February 6, 2023


As Kevin McCarthy’s bid to become speaker stretched into another day, the sharp divisions on display among House Republicans have made one thing clear: This standoff is about much more than just Kevin McCarthy. 

The California Republican, of course, is a big part of it. His decision to press forward, despite lacking the votes to secure the gavel, has made the first 48 hours of the 118th Congress among the most chaotic in modern history. Twenty Republicans have rejected his candidacy, despite promised concessions – essentially paralyzing the House, which has been unable even to swear in new members.

Why We Wrote This

The chaotic speakership election offers a mirror into the GOP’s ability to bridge its own increasingly sharp divisions. And, for whoever takes up the gavel, what managing the 118th Congress might be like.

The messy game of political chicken offers a window into the internal dynamics currently roiling the Republican Party. Following a disappointing midterm election, Republicans are deeply, publicly divided over their own identity and what they actually hope to accomplish in governing. Whoever wins the gavel will face the unenviable task of trying to hold together a party that has only cleaved further apart over the past decade.

The chaos of Republicans’ first two days in the House majority is really a battle over which faction will rule their future. And some members say the prolonged speakership fight has already hurt the next leader – and the party. 

“These shenanigans that they have pulled have certainly weakened us,” says Republican Rep. Dan Crenshaw of Texas. “That seems obvious.”

As Kevin McCarthy’s bid to become speaker stretched into another day with no resolution in sight, the sharp divisions and general dysfunction on display among House Republicans have made one thing clear: This standoff is about much more than just Kevin McCarthy. 

The California Republican, of course, is a big part of it. His decision to press forward with his speaker bid, despite lacking the needed votes to secure the gavel, has made the first 48 hours of the 118th Congress among the most chaotic in modern history. Twenty Republicans have rejected his candidacy, despite various promised concessions – essentially paralyzing the House, which has been unable even to swear in new members, let alone move on to things like committee assignments and legislative business. 

But the messy game of political chicken is also a tidy window into the internal dynamics currently roiling the Republican Party. Following a disappointing midterm election, Republicans are deeply, publicly divided over their own identity, the possible return of former President Donald Trump, and what they actually hope to accomplish in governing. Whoever wins the gavel at this point, whether it be Mr. McCarthy or someone more palatable to his far-right Freedom Caucus detractors, will face the unenviable task of trying to hold together a party that has only cleaved further apart over the past decade.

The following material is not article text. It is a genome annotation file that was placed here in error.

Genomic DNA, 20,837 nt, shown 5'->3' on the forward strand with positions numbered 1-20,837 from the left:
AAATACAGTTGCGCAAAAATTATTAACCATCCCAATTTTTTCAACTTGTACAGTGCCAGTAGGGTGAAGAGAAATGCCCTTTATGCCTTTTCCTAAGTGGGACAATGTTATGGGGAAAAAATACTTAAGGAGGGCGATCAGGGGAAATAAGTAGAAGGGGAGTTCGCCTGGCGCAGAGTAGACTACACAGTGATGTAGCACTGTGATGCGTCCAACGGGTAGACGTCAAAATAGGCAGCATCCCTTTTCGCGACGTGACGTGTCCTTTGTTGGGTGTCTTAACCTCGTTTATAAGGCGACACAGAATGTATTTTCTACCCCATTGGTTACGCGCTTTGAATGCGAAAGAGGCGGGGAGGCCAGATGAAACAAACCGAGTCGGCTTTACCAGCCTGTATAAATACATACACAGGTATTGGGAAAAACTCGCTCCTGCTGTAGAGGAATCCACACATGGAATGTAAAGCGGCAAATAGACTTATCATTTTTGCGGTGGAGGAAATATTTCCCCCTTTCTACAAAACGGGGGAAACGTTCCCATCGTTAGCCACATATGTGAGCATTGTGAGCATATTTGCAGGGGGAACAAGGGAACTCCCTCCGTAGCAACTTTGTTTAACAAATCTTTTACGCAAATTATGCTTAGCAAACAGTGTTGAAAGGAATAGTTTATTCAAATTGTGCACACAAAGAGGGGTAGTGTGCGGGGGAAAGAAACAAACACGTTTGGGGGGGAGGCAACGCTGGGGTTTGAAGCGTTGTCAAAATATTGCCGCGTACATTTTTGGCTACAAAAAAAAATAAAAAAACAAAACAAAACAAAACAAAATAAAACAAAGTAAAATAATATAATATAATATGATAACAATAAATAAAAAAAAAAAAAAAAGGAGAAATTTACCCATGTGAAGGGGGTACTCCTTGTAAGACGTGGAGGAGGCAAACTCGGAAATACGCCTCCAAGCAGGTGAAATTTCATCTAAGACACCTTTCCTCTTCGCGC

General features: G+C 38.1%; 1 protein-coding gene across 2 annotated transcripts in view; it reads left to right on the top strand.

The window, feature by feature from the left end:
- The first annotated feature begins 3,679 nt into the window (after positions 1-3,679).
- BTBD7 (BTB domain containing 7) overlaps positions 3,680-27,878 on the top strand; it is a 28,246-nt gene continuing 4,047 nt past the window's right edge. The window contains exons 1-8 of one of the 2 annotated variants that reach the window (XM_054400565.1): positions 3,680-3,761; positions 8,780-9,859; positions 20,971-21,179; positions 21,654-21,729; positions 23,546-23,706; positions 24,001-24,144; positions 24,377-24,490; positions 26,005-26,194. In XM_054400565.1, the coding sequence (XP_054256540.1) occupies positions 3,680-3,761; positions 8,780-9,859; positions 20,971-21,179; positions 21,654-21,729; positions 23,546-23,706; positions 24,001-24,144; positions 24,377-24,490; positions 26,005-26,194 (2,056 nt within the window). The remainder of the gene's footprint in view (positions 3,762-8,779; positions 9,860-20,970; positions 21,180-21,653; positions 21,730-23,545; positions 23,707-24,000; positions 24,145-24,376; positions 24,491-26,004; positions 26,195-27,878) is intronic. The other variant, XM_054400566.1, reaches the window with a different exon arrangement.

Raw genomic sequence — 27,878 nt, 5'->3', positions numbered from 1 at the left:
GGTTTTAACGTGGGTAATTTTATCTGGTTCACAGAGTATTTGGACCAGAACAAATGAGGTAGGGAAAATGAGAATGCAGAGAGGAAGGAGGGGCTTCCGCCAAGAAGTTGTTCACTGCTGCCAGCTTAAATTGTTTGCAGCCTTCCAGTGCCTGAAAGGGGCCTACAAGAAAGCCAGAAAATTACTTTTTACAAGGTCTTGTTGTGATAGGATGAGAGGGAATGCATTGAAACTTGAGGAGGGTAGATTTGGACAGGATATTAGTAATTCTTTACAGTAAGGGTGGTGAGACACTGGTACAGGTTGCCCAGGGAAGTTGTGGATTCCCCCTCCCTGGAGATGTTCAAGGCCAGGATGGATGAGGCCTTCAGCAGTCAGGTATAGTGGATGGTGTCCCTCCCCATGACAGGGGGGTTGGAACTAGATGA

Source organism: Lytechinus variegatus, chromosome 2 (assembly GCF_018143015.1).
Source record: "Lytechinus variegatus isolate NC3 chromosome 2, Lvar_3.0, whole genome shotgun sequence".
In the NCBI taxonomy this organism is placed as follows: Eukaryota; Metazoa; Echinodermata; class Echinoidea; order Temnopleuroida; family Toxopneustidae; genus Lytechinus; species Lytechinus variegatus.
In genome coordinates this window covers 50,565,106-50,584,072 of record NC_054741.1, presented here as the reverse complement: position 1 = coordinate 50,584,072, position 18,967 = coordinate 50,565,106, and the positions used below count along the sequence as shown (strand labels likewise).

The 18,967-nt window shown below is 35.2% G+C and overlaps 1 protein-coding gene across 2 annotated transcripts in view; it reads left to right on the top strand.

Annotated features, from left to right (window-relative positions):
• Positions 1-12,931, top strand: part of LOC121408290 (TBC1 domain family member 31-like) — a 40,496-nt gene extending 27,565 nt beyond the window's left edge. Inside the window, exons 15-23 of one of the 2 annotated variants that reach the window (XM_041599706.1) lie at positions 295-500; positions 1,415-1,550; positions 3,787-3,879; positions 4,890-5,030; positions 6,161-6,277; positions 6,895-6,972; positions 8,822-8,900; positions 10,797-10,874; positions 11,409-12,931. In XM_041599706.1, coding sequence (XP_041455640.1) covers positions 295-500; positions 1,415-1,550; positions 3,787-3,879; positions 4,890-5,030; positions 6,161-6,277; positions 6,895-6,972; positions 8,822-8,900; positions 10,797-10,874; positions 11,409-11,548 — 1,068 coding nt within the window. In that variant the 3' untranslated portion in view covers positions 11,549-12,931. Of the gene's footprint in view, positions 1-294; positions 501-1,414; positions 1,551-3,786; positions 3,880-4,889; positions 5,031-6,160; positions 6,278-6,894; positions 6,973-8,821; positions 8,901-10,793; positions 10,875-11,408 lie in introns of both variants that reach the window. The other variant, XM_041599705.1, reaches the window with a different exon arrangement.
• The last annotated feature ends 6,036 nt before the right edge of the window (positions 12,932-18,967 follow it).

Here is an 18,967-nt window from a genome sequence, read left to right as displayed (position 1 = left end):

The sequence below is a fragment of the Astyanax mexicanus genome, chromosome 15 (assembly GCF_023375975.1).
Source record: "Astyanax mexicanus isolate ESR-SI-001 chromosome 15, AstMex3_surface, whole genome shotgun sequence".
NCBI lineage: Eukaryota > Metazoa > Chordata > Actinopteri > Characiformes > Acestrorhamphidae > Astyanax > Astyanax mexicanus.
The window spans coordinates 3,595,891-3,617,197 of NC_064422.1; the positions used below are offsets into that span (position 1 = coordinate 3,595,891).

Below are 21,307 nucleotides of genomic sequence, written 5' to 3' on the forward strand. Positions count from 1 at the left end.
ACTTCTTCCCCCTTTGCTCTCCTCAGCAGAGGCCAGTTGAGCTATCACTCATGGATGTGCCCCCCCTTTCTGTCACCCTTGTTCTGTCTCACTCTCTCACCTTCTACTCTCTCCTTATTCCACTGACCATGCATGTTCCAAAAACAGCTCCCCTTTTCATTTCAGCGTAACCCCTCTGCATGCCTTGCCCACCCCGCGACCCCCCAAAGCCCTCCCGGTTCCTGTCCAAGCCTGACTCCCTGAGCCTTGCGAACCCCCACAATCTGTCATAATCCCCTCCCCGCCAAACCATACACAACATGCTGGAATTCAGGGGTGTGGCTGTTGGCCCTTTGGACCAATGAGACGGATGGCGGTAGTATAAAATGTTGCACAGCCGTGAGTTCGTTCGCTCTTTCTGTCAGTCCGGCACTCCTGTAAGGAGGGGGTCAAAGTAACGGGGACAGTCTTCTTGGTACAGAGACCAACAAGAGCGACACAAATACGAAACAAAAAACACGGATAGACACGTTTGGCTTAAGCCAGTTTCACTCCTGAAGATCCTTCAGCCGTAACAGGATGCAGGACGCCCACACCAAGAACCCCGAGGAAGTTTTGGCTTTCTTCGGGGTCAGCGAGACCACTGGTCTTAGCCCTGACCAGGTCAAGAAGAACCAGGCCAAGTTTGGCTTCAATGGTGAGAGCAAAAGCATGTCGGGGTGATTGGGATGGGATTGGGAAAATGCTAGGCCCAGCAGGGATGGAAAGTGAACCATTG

Why We Wrote This

The chaotic speakership election offers a mirror into the GOP’s ability to bridge its own increasingly sharp divisions. And, for whoever takes up the gavel, what managing the 118th Congress might be like.

In many ways, the seeds of this week’s drama were planted years ago. Mr. McCarthy’s Republican predecessors, former Speakers John Boehner and Paul Ryan, faced similar pushback from conservative lawmakers who wanted to fight anything that felt like “traditional Washington” – including their own leaders. “What they’re really interested in is chaos,” Mr. Boehner wrote in his memoir after leaving Congress. “They want to throw sand in the gears of the hated federal government until it fails and they’ve finally proved that it’s beyond saving.”

Those divisions took a new shape during the Trump years, as the polarizing president drove some Republicans out of the party while others subsumed their differences for the sake of unity. But the current speaker standoff represents more than the return of an old itch: All but three of the 20 McCarthy opponents were elected during or after the Trump presidency. Indeed, the chaos of Republicans’ first two days in the House majority is really a battle over which faction will rule their future. 





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